The Foothills Trail is no longer a best-kept secret.
Between Sassafras Mountain (the highest point in South Carolina at 3,553 feet) and Lake Jocassee, the Foothills Trail traverses roughly 77 miles of the Southern Appalachians from Table Rock State Park to Oconee State Park. Remote, thickly forested and cut through with creeks, the trail has three distinct sections, each featuring rock-strewn rivers, cascading waterfalls and abundant wildlife — all miles from any paved road.
Heyward Douglass, executive director of the Foothills Trail Conservancy, estimates that thousands of people use the trail annually, though only a small portion of them hike its entire length.
“It’s gotten to be a very well-known, enjoyable, hikeable, maintained trail,” Douglass said.
Outsiders have taken note.
Backpacker magazine has twice listed the Foothills Trail as one of the top 10 weeklong hiking trails in the country, publicity Douglass described as a “shot in the arm.”
The biggest boost, however, came in 2012 when Jocassee Gorges was named one of the “50 of the World’s Last Great Places” by National Geographic magazine.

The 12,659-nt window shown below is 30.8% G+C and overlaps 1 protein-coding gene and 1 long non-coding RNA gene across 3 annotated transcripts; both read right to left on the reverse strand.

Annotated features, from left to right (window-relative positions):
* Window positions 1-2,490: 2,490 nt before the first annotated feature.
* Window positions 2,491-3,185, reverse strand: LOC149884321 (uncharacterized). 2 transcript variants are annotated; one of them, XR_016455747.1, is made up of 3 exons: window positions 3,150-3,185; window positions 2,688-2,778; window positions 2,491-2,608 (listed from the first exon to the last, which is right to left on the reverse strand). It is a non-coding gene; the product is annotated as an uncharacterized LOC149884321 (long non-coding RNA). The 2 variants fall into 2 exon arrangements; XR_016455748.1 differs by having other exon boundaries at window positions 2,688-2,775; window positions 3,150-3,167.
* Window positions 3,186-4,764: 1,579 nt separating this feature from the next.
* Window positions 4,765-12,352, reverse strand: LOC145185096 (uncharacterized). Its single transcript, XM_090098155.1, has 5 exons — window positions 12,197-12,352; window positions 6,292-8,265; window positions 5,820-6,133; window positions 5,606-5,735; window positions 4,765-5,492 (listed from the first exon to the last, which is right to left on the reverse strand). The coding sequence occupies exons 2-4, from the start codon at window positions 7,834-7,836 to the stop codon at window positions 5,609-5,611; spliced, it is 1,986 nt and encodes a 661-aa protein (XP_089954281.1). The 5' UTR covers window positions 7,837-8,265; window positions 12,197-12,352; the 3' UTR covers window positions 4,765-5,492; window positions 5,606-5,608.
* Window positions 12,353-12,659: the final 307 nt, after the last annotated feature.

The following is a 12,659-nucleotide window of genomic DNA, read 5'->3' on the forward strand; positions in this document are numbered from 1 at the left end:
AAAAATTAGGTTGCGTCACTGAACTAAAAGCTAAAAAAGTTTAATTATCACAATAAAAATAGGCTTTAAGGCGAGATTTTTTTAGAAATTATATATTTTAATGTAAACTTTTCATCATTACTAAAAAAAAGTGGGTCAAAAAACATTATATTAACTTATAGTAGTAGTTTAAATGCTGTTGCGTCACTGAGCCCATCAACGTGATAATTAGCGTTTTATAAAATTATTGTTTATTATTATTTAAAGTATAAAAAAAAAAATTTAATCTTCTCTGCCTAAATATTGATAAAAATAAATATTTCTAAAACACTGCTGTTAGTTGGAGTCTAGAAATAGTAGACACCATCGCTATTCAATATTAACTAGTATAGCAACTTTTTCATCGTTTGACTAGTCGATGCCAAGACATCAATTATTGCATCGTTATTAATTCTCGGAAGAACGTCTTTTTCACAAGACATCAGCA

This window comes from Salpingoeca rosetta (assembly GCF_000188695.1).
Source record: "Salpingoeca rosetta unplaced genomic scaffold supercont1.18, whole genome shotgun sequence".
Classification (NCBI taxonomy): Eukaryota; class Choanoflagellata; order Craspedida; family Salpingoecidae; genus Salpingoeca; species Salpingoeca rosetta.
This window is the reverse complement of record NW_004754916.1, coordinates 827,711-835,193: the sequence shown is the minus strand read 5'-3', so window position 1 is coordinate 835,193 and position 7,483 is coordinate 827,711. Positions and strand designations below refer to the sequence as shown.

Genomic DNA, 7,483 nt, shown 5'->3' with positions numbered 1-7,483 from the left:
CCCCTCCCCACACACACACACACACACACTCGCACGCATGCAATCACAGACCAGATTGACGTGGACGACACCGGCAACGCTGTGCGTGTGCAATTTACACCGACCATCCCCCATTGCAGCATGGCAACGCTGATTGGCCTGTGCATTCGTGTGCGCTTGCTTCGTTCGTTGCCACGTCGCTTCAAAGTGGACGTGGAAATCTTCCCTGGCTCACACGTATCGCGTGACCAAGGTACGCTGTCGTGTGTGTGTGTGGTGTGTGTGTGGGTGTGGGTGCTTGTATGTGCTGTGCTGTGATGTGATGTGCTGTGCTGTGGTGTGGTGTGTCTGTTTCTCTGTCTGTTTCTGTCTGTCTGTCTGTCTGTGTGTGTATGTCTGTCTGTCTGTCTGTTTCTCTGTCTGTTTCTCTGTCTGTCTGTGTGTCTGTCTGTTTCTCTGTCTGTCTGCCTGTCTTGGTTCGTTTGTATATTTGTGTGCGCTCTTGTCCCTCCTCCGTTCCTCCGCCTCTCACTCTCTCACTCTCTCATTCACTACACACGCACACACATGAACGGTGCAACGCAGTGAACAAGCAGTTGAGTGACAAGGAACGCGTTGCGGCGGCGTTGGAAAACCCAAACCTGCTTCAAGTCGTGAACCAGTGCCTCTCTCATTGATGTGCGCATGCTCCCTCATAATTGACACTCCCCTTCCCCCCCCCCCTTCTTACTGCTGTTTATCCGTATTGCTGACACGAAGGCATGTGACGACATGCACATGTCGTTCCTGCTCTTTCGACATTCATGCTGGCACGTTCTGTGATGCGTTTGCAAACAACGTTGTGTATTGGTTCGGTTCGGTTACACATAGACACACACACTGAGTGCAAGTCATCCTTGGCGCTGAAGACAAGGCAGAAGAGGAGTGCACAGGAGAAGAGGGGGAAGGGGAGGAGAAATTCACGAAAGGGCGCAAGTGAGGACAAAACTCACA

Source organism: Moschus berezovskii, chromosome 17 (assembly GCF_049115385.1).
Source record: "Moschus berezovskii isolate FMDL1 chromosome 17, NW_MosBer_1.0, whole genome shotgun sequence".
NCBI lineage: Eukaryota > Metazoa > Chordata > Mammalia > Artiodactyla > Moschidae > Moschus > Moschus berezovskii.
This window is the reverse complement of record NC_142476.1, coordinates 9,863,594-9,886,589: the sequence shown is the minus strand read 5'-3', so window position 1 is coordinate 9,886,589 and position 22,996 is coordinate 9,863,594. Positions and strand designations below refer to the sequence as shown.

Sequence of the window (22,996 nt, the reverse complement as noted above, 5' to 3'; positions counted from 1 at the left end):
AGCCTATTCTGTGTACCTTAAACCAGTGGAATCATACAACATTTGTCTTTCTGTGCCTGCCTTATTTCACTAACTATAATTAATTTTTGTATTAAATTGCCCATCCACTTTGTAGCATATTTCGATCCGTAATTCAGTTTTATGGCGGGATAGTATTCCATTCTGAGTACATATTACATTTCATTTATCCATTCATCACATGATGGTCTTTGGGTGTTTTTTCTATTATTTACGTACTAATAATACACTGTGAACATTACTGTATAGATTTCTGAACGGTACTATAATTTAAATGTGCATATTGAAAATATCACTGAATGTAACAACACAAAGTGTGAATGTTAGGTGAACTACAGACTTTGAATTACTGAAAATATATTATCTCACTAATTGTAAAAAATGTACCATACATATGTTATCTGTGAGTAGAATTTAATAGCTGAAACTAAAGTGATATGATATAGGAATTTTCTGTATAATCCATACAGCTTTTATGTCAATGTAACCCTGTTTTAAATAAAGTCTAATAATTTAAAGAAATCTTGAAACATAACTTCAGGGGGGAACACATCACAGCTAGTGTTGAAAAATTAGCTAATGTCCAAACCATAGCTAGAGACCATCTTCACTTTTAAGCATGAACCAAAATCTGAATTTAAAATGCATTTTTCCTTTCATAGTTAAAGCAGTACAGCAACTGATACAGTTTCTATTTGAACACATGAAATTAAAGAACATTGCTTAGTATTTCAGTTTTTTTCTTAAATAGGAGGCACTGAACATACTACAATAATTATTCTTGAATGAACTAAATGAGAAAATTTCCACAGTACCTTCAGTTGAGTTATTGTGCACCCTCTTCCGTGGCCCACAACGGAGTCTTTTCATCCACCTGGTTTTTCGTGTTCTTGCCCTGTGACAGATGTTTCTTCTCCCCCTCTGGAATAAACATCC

(The middle section of the Foothills Trail leads through Jocassee Gorges, vaulting across four rivers by means of several engineered bridges, including a 225-foot suspension bridge over Toxaway River, before landing near Whitewater Falls as it plunges 411 feet just a short distance away.)
“The interest level jumped way up,” Douglass said. “All of sudden we just get a barrage of calls, emails and questions like, ‘How do I do this?’ and ‘What’s the best way to do that?’”
The origins of the Foothills Trail can be traced to the mid-1960s, when a group of Upstate hiking enthusiasts — some of whom were from Greenville — joined forces with Clemson University and the U.S. Forest Service in an effort to connect and improve a series of existing trails scattered between Oconee and Table Rock state parks.
“For years and years and years, there was not any kind of long trail around here,” Douglass explained. “If you wanted to go hiking for more than two or three days, lots of people would go up to the Appalachian Trail.”
In time, the Sierra Club, South Carolina State Parks and Duke Energy (then called Duke Power) also got involved. The utility company at the time was in the process of building the Bad Creek hydroelectric station and offered to build and maintain the central section of the Foothills Trail, Douglass said.
By 1981, the 77-mile backbone linking Oconee and Table Rock state parks was in place.
The Foothills Trail today includes more than 30 miles of spur trails that lead to other areas of interest, including Jones Gap State Park and the popular 14-mile spur connecting Sassafras Mountain with Raven Cliff Falls and the overlook at Caesars Head State Park.
“One of the biggest selling points of the Foothills Trail is that we maintain the heck out of it,” Douglass said.